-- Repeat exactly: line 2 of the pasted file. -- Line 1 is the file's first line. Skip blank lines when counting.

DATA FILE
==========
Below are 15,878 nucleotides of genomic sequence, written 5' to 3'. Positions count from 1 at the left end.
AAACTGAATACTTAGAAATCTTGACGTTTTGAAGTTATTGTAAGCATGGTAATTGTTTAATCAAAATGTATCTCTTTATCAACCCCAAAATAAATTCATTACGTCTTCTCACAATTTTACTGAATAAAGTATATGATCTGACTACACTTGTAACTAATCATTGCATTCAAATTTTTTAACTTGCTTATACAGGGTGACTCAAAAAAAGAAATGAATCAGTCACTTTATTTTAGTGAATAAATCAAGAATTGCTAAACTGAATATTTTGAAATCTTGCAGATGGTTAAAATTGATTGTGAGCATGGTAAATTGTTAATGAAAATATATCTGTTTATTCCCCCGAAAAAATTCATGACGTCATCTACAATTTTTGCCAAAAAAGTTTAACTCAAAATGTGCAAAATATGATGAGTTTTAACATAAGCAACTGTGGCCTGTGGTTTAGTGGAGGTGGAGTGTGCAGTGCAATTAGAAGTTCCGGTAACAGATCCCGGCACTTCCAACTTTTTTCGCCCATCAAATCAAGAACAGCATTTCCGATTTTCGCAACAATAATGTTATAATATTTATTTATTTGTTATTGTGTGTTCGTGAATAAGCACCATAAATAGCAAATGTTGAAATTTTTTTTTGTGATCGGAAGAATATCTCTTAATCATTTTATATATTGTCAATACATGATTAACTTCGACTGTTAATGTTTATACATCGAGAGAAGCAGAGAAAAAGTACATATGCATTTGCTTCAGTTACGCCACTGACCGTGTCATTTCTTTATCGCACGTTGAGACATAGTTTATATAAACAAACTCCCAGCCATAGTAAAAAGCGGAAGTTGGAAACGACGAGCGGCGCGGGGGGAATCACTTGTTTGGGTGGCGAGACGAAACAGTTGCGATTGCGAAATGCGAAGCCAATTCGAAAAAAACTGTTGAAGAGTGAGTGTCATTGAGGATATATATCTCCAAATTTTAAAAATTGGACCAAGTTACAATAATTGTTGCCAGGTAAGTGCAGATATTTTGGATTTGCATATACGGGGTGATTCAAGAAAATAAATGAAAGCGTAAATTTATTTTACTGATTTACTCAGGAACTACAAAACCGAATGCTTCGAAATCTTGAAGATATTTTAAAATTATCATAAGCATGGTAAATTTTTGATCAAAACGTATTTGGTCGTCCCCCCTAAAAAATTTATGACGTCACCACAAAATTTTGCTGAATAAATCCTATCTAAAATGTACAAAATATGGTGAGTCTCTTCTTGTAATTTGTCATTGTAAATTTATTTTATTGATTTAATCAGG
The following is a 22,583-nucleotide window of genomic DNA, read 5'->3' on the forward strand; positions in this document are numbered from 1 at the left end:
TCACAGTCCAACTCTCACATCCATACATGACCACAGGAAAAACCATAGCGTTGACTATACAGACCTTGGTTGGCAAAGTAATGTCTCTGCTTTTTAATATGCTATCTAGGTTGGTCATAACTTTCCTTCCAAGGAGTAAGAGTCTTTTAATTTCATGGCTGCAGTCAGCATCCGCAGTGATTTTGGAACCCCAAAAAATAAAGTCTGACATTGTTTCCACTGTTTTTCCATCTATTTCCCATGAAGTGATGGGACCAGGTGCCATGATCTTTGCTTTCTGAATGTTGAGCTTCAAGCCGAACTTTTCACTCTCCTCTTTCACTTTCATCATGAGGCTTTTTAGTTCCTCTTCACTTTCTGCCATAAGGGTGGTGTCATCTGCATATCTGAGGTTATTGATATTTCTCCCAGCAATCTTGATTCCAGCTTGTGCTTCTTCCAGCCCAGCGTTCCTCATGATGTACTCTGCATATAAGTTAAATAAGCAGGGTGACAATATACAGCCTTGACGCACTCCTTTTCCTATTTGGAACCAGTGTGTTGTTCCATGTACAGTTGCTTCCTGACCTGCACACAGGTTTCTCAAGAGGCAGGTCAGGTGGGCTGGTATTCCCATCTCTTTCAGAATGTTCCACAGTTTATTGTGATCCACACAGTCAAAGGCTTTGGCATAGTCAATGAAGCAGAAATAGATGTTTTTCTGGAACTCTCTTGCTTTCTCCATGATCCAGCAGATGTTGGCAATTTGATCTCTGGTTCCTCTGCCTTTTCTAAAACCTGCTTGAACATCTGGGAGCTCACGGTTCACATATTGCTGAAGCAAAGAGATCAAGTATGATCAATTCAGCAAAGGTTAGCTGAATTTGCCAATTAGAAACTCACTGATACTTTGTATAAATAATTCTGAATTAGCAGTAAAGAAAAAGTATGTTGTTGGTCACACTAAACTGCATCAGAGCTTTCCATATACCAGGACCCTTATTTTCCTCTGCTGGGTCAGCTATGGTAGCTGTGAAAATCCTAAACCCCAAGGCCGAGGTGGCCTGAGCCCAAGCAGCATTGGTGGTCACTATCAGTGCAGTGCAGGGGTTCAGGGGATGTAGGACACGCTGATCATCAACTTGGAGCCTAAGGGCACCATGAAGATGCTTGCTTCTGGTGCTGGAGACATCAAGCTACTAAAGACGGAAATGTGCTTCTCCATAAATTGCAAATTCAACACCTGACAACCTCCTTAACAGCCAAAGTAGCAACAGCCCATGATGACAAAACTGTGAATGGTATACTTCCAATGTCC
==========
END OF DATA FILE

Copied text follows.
AAACTGAATACTTAGAAATCTTGACGTTTTGAAGTTATTGTAAGCATGGTAATTGTTTAATCAAAATGTATCTCTTTATCAACCCCAAAATAAATTCATTACGTCTTCTCACAATTTTACTGAATAAAGTATATGATCTGACTACACTTGTAACTAATCATTGCATTCAAATTTTTTAACTTGCTTATACAGGGTGACTCAAAAAAAGAAATGAATCAGTCACTTTATTTTAGTGAATAAATCAAGAATTGCTAAACTGAATATTTTGAAATCTTGCAGATGGTTAAAATTGATTGTGAGCATGGTAAATTGTTAATGAAAATATATCTGTTTATTCCCCCGAAAAAATTCATGACGTCATCTACAATTTTTGCCAAAAAAGTTTAACTCAAAATGTGCAAAATATGATGAGTTTTAACATAAGCAACTGTGGCCTGTGGTTTAGTGGAGGTGGAGTGTGCAGTGCAATTAGAAGTTCCGGTAACAGATCCCGGCACTTCCAACTTTTTTCGCCCATCAAATCAAGAACAGCATTTCCGATTTTCGCAACAATAATGTTATAATATTTATTTATTTGTTATTGTGTGTTCGTGAATAAGCACCATAAATAGCAAATGTTGAAATTTTTTTTTGTGATCGGAAGAATATCTCTTAATCATTTTATATATTGTCAATACATGATTAACTTCGACTGTTAATGTTTATACATCGAGAGAAGCAGAGAAAAAGTACATATGCATTTGCTTCAGTTACGCCACTGACCGTGTCATTTCTTTATCGCACGTTGAGACATAGTTTATATAAACAAACTCCCAGCCATAGTAAAAAGCGGAAGTTGGAAACGACGAGCGGCGCGGGGGGAATCACTTGTTTGGGTGGCGAGACGAAACAGTTGCGATTGCGAAATGCGAAGCCAATTCGAAAAAAACTGTTGAAGAGTGAGTGTCATTGAGGATATATATCTCCAAATTTTAAAAATTGGACCAAGTTACAATAATTGTTGCCAGGTAAGTGCAGATATTTTGGATTTGCATATACGGGGTGATTCAAGAAAATAAATGAAAGCGTAAATTTATTTTACTGATTTACTCAGGAACTACAAAACCGAATGCTTCGAAATCTTGAAGATATTTTAAAATTATCATAAGCATGGTAAATTTTTGATCAAAACGTATTTGGTCGTCCCCCCTAAAAAATTTATGACGTCACCACAAAATTTTGCTGAATAAATCCTATCTAAAATGTACAAAATATGGTGAGTCTCTTCTTGTAATTTGTCATTGTAAATTTATTTTATTGATTTAATCAGG